Well, like many other of his projects, Leibniz never brought this to fruition. But along the way he did all sorts of math, and was very serious about developing notation for it. His most famous piece of notation was invented in 1675. For integrals, he had been using "omn.", presumably standing for omnium. But on Friday October 29, 1675 he wrote the following on a piece of paper.

What we see on this fragment of paper for the first time is an integral sign. He thought of it as an elongated S. But it's obviously exactly our modern integral sign. So, from the very first integral sign to the integral sign we use today, there's been very little change.

Then on Thursday November 11 of the same year, he wrote down the "d" for derivative. Actually, he said he didn't think it was a terribly good notation, and he hoped he could think of a better one soon. But as we all know, that didn't happen.

Well, Leibniz corresponded with all kinds of people about notation. He thought of himself as chairing what would now be called a standards committee for mathematical notation. He had the point of view that notation should somehow be minimal. So he said things like, "Why use a double set of two dots for proportion, when you could use just one?"

He tried a few ideas that haven't worked out. For example, whereas he used letters to stand for variables, he used astronomical signs to stand for complete expressions: kind of an interesting idea, actually.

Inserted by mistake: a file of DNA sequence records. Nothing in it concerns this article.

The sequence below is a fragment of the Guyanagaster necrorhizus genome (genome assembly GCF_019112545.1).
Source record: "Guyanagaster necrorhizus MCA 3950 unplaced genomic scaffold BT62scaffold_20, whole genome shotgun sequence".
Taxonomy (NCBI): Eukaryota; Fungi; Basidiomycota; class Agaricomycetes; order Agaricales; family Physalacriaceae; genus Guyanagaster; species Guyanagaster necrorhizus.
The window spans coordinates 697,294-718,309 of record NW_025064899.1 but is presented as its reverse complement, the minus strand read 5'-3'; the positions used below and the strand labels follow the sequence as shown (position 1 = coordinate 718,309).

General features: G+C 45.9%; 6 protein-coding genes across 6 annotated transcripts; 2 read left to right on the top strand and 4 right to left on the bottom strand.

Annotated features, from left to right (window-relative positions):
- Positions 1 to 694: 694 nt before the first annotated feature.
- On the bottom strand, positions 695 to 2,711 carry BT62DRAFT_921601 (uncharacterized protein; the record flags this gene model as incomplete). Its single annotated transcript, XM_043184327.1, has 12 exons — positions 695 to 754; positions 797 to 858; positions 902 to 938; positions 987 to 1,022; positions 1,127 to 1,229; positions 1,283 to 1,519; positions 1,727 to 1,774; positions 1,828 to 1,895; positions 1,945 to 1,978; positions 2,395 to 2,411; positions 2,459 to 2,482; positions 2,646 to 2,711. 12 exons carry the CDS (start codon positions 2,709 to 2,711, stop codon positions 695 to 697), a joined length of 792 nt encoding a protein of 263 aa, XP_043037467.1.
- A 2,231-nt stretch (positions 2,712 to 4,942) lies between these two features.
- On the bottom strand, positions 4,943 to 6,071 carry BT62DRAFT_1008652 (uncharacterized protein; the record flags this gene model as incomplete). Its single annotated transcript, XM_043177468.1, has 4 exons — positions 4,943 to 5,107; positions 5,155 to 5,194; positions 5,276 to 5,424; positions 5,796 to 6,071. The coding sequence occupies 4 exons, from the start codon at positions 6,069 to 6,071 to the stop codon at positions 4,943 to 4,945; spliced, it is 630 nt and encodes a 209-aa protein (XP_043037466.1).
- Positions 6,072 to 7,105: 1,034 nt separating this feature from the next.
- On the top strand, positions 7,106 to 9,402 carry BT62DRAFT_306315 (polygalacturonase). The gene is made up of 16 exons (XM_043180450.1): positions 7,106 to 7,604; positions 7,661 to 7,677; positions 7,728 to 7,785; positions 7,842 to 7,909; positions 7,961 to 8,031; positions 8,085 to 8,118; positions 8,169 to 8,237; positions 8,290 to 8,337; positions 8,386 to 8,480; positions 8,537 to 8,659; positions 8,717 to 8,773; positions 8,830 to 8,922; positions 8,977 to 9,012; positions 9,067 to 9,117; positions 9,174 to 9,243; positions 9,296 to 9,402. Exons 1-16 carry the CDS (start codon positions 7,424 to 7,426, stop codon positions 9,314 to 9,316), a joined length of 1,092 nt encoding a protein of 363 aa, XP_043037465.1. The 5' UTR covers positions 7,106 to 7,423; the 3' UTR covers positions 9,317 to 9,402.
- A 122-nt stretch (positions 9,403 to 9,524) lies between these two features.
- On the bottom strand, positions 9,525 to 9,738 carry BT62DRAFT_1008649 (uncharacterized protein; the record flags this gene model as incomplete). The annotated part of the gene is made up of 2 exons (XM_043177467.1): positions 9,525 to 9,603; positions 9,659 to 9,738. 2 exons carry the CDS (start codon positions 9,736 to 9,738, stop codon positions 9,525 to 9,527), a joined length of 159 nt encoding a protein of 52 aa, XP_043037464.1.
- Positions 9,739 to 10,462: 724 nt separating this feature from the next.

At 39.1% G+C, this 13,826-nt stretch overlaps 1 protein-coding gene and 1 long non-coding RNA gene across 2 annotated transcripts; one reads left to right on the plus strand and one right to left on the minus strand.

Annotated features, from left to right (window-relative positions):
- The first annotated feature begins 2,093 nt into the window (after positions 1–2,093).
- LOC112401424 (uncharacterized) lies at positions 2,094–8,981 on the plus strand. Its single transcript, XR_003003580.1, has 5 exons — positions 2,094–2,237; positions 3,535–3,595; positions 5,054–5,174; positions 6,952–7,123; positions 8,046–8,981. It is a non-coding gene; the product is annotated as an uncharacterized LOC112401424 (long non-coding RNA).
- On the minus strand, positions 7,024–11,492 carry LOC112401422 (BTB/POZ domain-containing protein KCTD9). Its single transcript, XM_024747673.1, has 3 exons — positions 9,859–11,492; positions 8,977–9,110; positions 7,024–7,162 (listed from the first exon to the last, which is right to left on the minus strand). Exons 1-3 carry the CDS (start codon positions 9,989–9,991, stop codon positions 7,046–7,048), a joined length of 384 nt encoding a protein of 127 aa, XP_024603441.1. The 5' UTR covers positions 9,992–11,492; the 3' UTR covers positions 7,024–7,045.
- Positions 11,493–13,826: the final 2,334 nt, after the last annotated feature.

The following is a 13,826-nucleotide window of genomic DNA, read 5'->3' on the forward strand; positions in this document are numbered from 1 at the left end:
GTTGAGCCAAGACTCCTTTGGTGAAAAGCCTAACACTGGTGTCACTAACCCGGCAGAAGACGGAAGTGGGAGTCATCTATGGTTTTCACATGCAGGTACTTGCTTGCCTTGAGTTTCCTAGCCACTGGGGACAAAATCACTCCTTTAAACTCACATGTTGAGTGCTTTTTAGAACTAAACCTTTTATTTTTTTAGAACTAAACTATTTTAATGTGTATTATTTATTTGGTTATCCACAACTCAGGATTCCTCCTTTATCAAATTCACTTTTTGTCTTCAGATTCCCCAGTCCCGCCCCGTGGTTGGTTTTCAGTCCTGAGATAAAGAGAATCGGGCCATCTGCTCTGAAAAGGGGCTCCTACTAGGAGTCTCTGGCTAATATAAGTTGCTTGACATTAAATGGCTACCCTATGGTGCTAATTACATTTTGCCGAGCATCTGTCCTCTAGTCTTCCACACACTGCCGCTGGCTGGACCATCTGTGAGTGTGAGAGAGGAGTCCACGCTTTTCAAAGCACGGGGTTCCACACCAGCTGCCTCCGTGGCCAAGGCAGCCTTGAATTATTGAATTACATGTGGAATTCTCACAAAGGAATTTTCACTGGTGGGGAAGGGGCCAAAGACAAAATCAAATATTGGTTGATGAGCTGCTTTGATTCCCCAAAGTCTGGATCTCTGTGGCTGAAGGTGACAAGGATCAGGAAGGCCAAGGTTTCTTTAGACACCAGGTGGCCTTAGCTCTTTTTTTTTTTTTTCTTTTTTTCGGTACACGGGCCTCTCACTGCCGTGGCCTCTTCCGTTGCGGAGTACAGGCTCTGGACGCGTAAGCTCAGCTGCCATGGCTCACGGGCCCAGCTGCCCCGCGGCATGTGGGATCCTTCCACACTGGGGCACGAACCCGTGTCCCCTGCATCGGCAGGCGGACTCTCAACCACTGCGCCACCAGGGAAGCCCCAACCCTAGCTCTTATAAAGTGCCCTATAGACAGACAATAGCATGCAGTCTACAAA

And he had a notation like this for functions.

In[10]:= f[x] + g[x] + f[x, y] + h[u, v] //LeibnizForm

Out[10]=

In[8]:= f[x] + g[x] + f[x, y] + h[u, v] + h[x] + f[a, b, c] //LeibnizForm

Out[8]=

Well, apart from these things, and with a few exceptions like the "square intersection" sign he used for equal, Leibniz pretty much settled on the notation that still gets used today.

Euler, in the 1700s, was then a big systematic user of notation. But he pretty much followed what Leibniz had set up. I think, though, that he was the first serious user of Greek as well as Roman letters for variables.

There are some other pieces of notation that came shortly after Leibniz. This next example is actually from a book under the Newton brand name published a few years after Newton died. It's a text book of algebra and it shows very traditional algebraic notation already being printed.

Here is a book by L'Hospital, printed around the same time, showing pretty much standard algebraic notation.

And finally, here is an example from Euler, showing very much modern notation for integrals and things.

One of the things that Euler did that is quite famous is to popularize the letter for pi--a notation that had originally been suggested by a character called William Jones, who thought of it as a shorthand for the word perimeter.

So the notation of Leibniz and friends pretty much chugged along unchanged for quite a while. A few pieces of streamlining happened, like x x becoming always written as . But not much got added.